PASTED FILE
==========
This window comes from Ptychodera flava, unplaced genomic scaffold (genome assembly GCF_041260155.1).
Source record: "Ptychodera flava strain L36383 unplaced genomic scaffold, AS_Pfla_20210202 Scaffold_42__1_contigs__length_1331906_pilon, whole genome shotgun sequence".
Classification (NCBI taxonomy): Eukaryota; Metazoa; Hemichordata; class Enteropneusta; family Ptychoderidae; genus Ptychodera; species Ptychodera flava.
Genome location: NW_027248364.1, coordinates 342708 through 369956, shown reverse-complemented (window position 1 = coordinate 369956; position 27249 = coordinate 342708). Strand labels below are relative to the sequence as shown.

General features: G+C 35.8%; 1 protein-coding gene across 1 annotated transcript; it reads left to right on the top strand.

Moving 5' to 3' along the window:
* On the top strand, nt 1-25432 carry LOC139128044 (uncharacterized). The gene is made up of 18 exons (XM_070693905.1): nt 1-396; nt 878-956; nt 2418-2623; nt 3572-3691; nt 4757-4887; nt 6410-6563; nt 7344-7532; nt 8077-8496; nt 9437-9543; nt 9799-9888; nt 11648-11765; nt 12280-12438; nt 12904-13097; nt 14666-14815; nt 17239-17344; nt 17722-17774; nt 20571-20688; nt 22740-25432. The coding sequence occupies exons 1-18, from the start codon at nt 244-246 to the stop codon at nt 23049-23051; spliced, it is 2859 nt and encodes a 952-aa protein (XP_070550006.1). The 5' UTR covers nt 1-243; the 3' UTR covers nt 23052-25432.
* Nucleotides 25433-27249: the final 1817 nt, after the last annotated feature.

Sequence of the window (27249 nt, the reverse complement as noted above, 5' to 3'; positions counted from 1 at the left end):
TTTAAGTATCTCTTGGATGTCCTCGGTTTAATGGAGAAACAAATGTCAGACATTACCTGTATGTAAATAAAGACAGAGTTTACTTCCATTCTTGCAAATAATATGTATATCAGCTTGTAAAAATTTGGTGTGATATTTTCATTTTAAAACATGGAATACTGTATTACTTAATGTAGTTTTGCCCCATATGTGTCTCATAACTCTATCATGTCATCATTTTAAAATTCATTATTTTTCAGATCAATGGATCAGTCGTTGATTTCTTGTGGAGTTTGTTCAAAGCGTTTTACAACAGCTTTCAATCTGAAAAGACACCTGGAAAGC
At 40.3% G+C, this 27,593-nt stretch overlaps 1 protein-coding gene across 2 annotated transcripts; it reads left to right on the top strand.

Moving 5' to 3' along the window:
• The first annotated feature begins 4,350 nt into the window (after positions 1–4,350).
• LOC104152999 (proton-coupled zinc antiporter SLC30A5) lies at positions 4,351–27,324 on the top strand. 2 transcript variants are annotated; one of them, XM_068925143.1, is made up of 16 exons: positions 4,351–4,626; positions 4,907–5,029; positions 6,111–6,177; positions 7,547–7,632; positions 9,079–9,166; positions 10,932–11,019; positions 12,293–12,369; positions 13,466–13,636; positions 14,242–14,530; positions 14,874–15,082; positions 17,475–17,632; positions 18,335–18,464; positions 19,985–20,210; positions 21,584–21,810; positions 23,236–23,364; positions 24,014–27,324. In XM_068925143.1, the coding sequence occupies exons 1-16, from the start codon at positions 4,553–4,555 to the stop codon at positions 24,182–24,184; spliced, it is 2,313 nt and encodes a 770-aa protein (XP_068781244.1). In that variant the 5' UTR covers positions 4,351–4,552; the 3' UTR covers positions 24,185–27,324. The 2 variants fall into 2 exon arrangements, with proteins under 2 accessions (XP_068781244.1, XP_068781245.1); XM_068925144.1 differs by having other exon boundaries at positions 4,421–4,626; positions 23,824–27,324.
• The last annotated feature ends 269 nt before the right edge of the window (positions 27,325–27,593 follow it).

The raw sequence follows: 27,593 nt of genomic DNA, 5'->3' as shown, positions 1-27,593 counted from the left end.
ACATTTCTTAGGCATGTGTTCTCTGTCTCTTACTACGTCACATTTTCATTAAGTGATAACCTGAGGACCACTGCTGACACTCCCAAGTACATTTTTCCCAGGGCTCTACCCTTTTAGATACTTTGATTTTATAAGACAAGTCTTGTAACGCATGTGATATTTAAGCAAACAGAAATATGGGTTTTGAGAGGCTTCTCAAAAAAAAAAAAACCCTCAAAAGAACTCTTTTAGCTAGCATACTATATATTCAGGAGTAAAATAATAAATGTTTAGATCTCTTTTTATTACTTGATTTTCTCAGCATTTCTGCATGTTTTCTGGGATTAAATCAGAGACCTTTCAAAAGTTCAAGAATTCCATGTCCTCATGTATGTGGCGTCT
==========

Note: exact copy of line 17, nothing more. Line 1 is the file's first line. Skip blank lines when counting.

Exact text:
ACATTTCTTAGGCATGTGTTCTCTGTCTCTTACTACGTCACATTTTCATTAAGTGATAACCTGAGGACCACTGCTGACACTCCCAAGTACATTTTTCCCAGGGCTCTACCCTTTTAGATACTTTGATTTTATAAGACAAGTCTTGTAACGCATGTGATATTTAAGCAAACAGAAATATGGGTTTTGAGAGGCTTCTCAAAAAAAAAAAAACCCTCAAAAGAACTCTTTTAGCTAGCATACTATATATTCAGGAGTAAAATAATAAATGTTTAGATCTCTTTTTATTACTTGATTTTCTCAGCATTTCTGCATGTTTTCTGGGATTAAATCAGAGACCTTTCAAAAGTTCAAGAATTCCATGTCCTCATGTATGTGGCGTCT